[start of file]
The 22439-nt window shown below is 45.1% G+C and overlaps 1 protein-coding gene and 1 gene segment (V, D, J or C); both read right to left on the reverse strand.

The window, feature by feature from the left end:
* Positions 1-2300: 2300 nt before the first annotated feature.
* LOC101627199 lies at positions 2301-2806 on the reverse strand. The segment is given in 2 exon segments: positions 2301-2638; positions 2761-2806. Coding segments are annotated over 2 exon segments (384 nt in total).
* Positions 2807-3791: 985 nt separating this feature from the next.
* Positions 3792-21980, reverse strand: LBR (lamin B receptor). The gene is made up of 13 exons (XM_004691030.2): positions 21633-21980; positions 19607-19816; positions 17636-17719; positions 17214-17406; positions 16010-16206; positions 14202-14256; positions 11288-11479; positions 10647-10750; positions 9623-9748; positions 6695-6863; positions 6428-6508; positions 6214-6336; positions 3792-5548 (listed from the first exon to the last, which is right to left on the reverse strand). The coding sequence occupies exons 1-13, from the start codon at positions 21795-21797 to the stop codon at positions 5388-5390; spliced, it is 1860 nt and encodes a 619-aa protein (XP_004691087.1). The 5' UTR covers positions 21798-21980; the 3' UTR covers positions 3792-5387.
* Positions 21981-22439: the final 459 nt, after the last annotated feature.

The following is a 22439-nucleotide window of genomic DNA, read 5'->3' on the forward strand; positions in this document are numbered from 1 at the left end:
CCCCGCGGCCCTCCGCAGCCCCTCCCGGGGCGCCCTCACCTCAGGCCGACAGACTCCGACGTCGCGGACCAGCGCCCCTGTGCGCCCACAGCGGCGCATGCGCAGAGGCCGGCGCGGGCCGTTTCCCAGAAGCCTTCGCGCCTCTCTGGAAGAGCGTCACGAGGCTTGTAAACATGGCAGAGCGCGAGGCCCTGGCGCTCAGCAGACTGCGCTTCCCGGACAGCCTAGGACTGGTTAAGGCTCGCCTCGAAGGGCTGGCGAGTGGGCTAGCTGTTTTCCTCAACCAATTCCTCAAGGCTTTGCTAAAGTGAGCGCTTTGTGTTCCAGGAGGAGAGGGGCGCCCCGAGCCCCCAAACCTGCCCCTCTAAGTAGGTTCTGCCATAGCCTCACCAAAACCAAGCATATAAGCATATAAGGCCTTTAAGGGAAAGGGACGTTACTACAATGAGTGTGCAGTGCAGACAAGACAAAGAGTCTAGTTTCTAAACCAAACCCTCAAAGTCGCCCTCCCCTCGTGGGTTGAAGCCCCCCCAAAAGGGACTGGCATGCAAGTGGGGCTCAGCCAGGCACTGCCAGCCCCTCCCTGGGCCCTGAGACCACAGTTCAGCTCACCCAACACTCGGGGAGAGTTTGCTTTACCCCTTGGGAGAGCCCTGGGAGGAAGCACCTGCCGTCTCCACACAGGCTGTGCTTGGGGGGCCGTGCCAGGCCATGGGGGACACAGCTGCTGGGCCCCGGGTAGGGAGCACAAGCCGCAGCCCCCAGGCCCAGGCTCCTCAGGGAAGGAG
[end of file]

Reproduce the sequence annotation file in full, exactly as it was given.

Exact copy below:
The 22439-nt window shown below is 45.1% G+C and overlaps 1 protein-coding gene and 1 gene segment (V, D, J or C); both read right to left on the reverse strand.

The window, feature by feature from the left end:
* Positions 1-2300: 2300 nt before the first annotated feature.
* LOC101627199 lies at positions 2301-2806 on the reverse strand. The segment is given in 2 exon segments: positions 2301-2638; positions 2761-2806. Coding segments are annotated over 2 exon segments (384 nt in total).
* Positions 2807-3791: 985 nt separating this feature from the next.
* Positions 3792-21980, reverse strand: LBR (lamin B receptor). The gene is made up of 13 exons (XM_004691030.2): positions 21633-21980; positions 19607-19816; positions 17636-17719; positions 17214-17406; positions 16010-16206; positions 14202-14256; positions 11288-11479; positions 10647-10750; positions 9623-9748; positions 6695-6863; positions 6428-6508; positions 6214-6336; positions 3792-5548 (listed from the first exon to the last, which is right to left on the reverse strand). The coding sequence occupies exons 1-13, from the start codon at positions 21795-21797 to the stop codon at positions 5388-5390; spliced, it is 1860 nt and encodes a 619-aa protein (XP_004691087.1). The 5' UTR covers positions 21798-21980; the 3' UTR covers positions 3792-5387.
* Positions 21981-22439: the final 459 nt, after the last annotated feature.

The following is a 22439-nucleotide window of genomic DNA, read 5'->3' on the forward strand; positions in this document are numbered from 1 at the left end:
CCCCGCGGCCCTCCGCAGCCCCTCCCGGGGCGCCCTCACCTCAGGCCGACAGACTCCGACGTCGCGGACCAGCGCCCCTGTGCGCCCACAGCGGCGCATGCGCAGAGGCCGGCGCGGGCCGTTTCCCAGAAGCCTTCGCGCCTCTCTGGAAGAGCGTCACGAGGCTTGTAAACATGGCAGAGCGCGAGGCCCTGGCGCTCAGCAGACTGCGCTTCCCGGACAGCCTAGGACTGGTTAAGGCTCGCCTCGAAGGGCTGGCGAGTGGGCTAGCTGTTTTCCTCAACCAATTCCTCAAGGCTTTGCTAAAGTGAGCGCTTTGTGTTCCAGGAGGAGAGGGGCGCCCCGAGCCCCCAAACCTGCCCCTCTAAGTAGGTTCTGCCATAGCCTCACCAAAACCAAGCATATAAGCATATAAGGCCTTTAAGGGAAAGGGACGTTACTACAATGAGTGTGCAGTGCAGACAAGACAAAGAGTCTAGTTTCTAAACCAAACCCTCAAAGTCGCCCTCCCCTCGTGGGTTGAAGCCCCCCCAAAAGGGACTGGCATGCAAGTGGGGCTCAGCCAGGCACTGCCAGCCCCTCCCTGGGCCCTGAGACCACAGTTCAGCTCACCCAACACTCGGGGAGAGTTTGCTTTACCCCTTGGGAGAGCCCTGGGAGGAAGCACCTGCCGTCTCCACACAGGCTGTGCTTGGGGGGCCGTGCCAGGCCATGGGGGACACAGCTGCTGGGCCCCGGGTAGGGAGCACAAGCCGCAGCCCCCAGGCCCAGGCTCCTCAGGGAAGGAG